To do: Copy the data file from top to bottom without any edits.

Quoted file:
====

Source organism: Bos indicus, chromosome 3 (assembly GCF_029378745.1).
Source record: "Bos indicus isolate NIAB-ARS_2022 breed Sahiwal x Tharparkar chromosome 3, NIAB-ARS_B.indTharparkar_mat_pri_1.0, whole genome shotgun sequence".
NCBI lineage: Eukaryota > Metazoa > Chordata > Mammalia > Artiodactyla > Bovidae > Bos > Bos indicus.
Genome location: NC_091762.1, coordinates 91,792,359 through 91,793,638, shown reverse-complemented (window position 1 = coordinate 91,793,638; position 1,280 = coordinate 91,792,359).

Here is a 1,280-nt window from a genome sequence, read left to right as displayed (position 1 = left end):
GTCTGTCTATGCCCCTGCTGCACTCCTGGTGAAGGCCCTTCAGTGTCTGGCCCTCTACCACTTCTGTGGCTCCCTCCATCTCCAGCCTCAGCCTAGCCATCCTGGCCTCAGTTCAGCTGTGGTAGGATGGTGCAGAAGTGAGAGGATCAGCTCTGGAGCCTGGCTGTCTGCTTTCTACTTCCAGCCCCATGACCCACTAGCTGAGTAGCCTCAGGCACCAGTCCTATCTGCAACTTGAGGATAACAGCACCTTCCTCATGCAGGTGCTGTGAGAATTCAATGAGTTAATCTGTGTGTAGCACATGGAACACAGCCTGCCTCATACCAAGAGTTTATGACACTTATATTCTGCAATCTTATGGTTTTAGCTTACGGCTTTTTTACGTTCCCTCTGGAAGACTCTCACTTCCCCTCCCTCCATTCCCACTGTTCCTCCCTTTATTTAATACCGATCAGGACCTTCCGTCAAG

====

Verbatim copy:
Source organism: Bos indicus, chromosome 3 (assembly GCF_029378745.1).
Source record: "Bos indicus isolate NIAB-ARS_2022 breed Sahiwal x Tharparkar chromosome 3, NIAB-ARS_B.indTharparkar_mat_pri_1.0, whole genome shotgun sequence".
NCBI lineage: Eukaryota > Metazoa > Chordata > Mammalia > Artiodactyla > Bovidae > Bos > Bos indicus.
Genome location: NC_091762.1, coordinates 91,792,359 through 91,793,638, shown reverse-complemented (window position 1 = coordinate 91,793,638; position 1,280 = coordinate 91,792,359).

Here is a 1,280-nt window from a genome sequence, read left to right as displayed (position 1 = left end):
GTCTGTCTATGCCCCTGCTGCACTCCTGGTGAAGGCCCTTCAGTGTCTGGCCCTCTACCACTTCTGTGGCTCCCTCCATCTCCAGCCTCAGCCTAGCCATCCTGGCCTCAGTTCAGCTGTGGTAGGATGGTGCAGAAGTGAGAGGATCAGCTCTGGAGCCTGGCTGTCTGCTTTCTACTTCCAGCCCCATGACCCACTAGCTGAGTAGCCTCAGGCACCAGTCCTATCTGCAACTTGAGGATAACAGCACCTTCCTCATGCAGGTGCTGTGAGAATTCAATGAGTTAATCTGTGTGTAGCACATGGAACACAGCCTGCCTCATACCAAGAGTTTATGACACTTATATTCTGCAATCTTATGGTTTTAGCTTACGGCTTTTTTACGTTCCCTCTGGAAGACTCTCACTTCCCCTCCCTCCATTCCCACTGTTCCTCCCTTTATTTAATACCGATCAGGACCTTCCGTCAAG